National study of utilization of male incontinence procedures

Journal Urology and Nerodynamics
Authors Chughtai, Bilal, Art Sedrakyan, Abby J. Isaacs, Jialin Mao, Richard Lee, Alexis Te, and Steven Kaplan
Year Published 2014
Link to Publication


We explored re-interventions and short and long term adverse events associated with procedures for male incontinence among Medicare beneficiaries.


All inpatient and outpatient claims for a simple random sample of Medicare beneficiaries for 2000-2011 were queried to identify patients of interest. All male patients with an International Classification of Diseases, 9th Edition (ICD-9) diagnosis code for stress incontinence or mixed incontinence were included. Artificial urinary sphincter recipients, patients who underwent a sling operation and those receiving an injection of a bulking agent were identified with Current Procedure Terminology (CPT-4) and ICD-9 Procedure Codes.


The entire cohort of 1,246 patients were operated on between 2001 and 2011. 34.9% of them received an artificial urinary sphincter (AUS), 28.7% with a bulking agent, and 36.4% with a sling. There were no statistically significant differences in demographics or comorbidities between the treatment groups, except that more sling patients were obese (P = 0.006) and fewer bulk patients had diabetes (P = 0.007). There are, however, significant changes in procedures selected over time (P < 0.001). In the first year and over the entire follow-up after surgery, patients treated with bulking agents had the most subsequent interventions (40.1% and 52.9%), followed by sling (10.4% and 15.5%), and AUS (2.3% and 20%) (P < 0.001). Post-operative and 90 day complications were low.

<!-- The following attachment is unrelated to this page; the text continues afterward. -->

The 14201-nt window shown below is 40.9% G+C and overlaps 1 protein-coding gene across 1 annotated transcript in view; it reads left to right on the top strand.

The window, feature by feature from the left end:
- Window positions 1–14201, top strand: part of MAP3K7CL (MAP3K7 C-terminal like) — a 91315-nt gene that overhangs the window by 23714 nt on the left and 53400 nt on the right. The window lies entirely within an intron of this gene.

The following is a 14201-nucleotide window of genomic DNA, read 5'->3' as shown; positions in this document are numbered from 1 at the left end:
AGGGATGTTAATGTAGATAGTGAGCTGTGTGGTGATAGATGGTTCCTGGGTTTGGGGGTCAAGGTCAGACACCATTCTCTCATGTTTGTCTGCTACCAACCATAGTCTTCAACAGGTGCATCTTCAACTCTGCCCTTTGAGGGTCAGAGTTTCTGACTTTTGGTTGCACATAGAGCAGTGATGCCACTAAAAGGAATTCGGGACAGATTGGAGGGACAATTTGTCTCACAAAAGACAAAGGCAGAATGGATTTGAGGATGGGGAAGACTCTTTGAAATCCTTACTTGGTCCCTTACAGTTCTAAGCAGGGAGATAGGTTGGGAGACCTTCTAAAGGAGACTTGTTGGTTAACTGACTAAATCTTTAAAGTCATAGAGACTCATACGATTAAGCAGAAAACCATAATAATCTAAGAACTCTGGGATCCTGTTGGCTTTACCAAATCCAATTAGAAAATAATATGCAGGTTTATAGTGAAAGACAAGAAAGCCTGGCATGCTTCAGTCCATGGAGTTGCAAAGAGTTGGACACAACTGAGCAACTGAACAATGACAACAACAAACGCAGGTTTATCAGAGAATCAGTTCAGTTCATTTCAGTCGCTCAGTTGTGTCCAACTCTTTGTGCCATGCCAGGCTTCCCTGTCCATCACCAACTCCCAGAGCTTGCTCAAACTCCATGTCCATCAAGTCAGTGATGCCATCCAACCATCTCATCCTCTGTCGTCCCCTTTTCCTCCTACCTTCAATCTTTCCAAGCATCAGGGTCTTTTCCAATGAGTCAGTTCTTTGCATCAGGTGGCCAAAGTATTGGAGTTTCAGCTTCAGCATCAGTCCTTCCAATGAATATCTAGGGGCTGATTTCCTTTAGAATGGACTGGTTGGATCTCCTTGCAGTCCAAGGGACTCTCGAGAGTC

All three treatments seem to be safe among Medicare beneficiaries with multiple comorbidities. The urological, infectious, and neurological complication occurrences were low. Neurourol. Urodynam.